Part 1 of a 2 part series
Our local Chamber of Commerce recently organized a trip to visit Google Head
quarters in Mountain View, California to learn about their culture and management philosophies as well as how a business could benefit from all that Google has to offer. You could imagine all the anticipation to experience the Google mystic as about forty of us boarded a bus at 5:45 AM for our four hour trek north.
We were fortunate to have one of my past partners, Eric Hubbs, as our organizer for the day. Eric, who has been at Google for almost three years, organized our trip to include not only informative sessions and practical tools, but also a tour of portions of their campus. Over the last few years, I know I’ve lived vicariously through Eric’s experience at Google and looked forward to seeing what this ”Google thing” was really all about.
Our experience started as we made the turn off the freeway to approach the Google campus. Eric greeted our bus riding a Google colored bicycle; he then lead the way through the curvy, tree lined streets to our final destination. The “cool” experience had already started. (As a side note: they have these bicycles in front of every building so that you can just grab one and go where you need to on campus)
Our first session was exploring the key aspects of the Google culture and hiring process. Some of the processes and programs weren’t new, but the combination of the tried and true elements along with some new and unique twists has allowed Google to grow from 20,000 to over 45,000 employees and maintain a solid, college campus-type of culture. Some of the key take-aways were:
- They hire only the best. Their interview process is rigorous and there has to be consensus from a peer, a manager, a hiring manager, and a fourth person who the potential hire may be interacting with. If no consensus, no hire. They’re also very clear on who they want to fit the role and how to find the right person. They’re not just looking for experience but more importantly, key characteristics that will be important in that role.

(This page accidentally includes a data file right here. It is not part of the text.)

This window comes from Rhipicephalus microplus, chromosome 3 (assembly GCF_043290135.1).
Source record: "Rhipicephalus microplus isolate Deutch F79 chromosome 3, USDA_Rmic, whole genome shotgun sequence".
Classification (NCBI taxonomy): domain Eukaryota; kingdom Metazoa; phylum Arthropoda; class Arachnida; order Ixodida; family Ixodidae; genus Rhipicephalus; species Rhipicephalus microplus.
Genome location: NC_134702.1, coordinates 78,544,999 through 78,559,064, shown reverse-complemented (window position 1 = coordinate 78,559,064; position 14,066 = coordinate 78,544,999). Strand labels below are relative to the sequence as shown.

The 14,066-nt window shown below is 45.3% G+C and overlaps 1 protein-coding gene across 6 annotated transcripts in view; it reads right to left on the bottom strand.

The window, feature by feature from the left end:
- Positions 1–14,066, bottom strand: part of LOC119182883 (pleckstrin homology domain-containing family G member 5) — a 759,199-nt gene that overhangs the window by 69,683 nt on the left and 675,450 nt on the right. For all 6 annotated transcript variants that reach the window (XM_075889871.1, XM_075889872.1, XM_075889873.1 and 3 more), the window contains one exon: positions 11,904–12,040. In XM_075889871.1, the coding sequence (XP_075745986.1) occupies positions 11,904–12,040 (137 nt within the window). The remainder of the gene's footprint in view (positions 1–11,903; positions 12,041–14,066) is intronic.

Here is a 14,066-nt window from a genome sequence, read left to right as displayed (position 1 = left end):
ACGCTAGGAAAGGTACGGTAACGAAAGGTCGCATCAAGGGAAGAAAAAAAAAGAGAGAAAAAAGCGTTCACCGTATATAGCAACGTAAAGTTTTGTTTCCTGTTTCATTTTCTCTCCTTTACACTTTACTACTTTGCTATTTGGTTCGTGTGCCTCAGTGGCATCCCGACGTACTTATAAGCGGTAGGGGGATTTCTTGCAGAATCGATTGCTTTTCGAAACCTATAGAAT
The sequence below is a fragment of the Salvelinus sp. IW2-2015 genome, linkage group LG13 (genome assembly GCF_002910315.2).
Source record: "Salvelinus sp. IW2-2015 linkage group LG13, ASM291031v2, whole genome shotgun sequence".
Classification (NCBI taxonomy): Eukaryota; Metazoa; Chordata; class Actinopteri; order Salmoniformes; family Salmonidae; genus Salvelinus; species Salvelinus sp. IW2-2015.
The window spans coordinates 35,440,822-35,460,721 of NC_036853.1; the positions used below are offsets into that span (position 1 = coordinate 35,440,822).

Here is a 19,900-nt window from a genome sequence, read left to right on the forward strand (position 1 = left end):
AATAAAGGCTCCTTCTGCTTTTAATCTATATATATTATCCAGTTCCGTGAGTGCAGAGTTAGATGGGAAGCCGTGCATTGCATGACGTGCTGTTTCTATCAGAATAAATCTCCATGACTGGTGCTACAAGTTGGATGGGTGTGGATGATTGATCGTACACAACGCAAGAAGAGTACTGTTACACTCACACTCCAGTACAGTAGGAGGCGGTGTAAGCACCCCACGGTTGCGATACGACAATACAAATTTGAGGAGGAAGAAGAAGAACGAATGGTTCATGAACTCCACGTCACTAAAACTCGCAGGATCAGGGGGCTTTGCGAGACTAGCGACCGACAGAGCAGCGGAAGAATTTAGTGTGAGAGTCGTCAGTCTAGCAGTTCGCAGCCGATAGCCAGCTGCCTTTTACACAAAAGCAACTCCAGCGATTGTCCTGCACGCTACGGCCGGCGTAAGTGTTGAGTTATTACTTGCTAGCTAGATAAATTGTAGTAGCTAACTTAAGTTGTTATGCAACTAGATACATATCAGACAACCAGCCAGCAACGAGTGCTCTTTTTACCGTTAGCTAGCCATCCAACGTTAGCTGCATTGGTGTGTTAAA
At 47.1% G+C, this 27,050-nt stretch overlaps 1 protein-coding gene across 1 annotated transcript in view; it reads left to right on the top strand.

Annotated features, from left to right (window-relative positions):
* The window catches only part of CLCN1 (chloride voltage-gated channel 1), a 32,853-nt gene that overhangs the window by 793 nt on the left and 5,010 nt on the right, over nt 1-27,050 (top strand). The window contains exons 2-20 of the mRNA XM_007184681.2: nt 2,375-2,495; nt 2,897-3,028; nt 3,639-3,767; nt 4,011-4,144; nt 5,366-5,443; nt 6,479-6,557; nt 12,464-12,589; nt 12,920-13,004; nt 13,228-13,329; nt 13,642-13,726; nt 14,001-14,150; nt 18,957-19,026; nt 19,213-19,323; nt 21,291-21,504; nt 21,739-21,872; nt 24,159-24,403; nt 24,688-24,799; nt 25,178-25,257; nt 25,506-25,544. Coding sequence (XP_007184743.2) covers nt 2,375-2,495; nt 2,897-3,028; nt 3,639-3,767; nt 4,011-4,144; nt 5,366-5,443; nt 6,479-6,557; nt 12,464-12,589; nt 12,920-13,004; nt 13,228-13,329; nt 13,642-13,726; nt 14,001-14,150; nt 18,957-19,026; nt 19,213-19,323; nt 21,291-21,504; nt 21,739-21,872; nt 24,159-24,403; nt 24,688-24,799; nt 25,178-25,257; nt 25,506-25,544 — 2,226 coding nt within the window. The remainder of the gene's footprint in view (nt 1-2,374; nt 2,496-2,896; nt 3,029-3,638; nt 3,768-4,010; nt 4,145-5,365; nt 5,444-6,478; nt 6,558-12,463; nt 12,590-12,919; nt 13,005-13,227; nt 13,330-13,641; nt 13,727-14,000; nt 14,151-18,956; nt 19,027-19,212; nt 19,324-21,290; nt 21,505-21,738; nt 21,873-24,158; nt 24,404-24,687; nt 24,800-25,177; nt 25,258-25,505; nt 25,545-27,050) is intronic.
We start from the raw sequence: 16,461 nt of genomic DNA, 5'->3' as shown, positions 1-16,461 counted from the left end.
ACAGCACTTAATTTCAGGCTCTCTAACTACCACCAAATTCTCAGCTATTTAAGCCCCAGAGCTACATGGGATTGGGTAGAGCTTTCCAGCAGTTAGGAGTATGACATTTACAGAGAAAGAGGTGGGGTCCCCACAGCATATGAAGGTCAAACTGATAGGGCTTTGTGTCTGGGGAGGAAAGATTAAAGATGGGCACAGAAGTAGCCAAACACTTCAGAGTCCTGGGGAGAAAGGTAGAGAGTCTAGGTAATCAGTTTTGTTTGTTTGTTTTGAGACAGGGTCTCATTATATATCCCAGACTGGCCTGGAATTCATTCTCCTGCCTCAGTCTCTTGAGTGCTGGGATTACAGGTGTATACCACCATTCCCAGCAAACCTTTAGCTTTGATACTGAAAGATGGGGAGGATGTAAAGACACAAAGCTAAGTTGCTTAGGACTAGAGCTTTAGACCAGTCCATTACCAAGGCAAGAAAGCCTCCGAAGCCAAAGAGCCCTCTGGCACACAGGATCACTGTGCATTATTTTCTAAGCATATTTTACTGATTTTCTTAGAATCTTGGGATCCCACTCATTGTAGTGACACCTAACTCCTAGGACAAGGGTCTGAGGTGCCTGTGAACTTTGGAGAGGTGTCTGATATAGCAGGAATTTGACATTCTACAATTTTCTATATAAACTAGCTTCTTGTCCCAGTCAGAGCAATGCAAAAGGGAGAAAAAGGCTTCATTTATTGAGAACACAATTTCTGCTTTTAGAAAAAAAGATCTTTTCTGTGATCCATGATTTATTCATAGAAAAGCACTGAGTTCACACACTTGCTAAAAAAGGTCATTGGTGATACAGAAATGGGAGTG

- Does the individual have big goals he or she wants to achieve? Not just work goals but life goals. They look for an individual who dreams, not one who just has a plan.
- The principle of yes – they believe there’s always a solution and they celebrate taking risks. Part of this process involves talking about failures openly and what was learned. Humility at its best.
- Transparency – the founders have a company meeting every Thursday where they share successes, failures, and direction. They break down their goals into a simple plan that everyone can understand.
- The ability to challenge – the management team wants individuals to challenge the status quo and open debate and discussion is encouraged. In addition, at their weekly company meetings, anyone can ask the founders or top management any questions and even challenge some of the management team’s decisions. This process, along with the transparency, has created a strong element of trust. There are no secrets. If you don’t share information, they believe it’s hard for people to come up with ideas for improvement.
- They have a concept called 20% Projects – these are big ideas or dreams that you want to develop and implement. You can get permission to spend up to 20% of your work time on developing these concepts.
- OKR – Objectives and key results – every role has clear OKR’s that need to be achieved each quarter. You decide how you work best in order to achieve these OKR’s – you choose your schedule, place to work, etc.
The interesting thing is that beyond all the bells & whistles – three free meals a day at gourmet restaurants, free coffee and gym facilities, fully stocked kitchens, free transportation to work, outdoor activities like volleyball courts, common interest clubs, and community volunteer time to name a few – I believe that it’s a combination of the areas outlined above and these perks that make Google a great place to work hard and play hard.
The Google culture obviously works well. Not only have they grown significantly over the last 5 years, but their earnings reported last week were up 17%. What Google ideas could you bring to your company? How can you create an environment of hard work, experimentation, and balance? It seems to me that employers will need to begin making changes to compete effectively for the next generation of employees. Google is setting the expectations of how it can be.
This is another article in a series on Michael’s entrepreneurial story and how being raised in a large family has influenced his career. Michael Gunther is Founder and President of Collaboration LLC, a team of highly skilled business professionals who are dedicated to assisting proactive business owners to build profitable, sustainable businesses through results-oriented education and consulting services.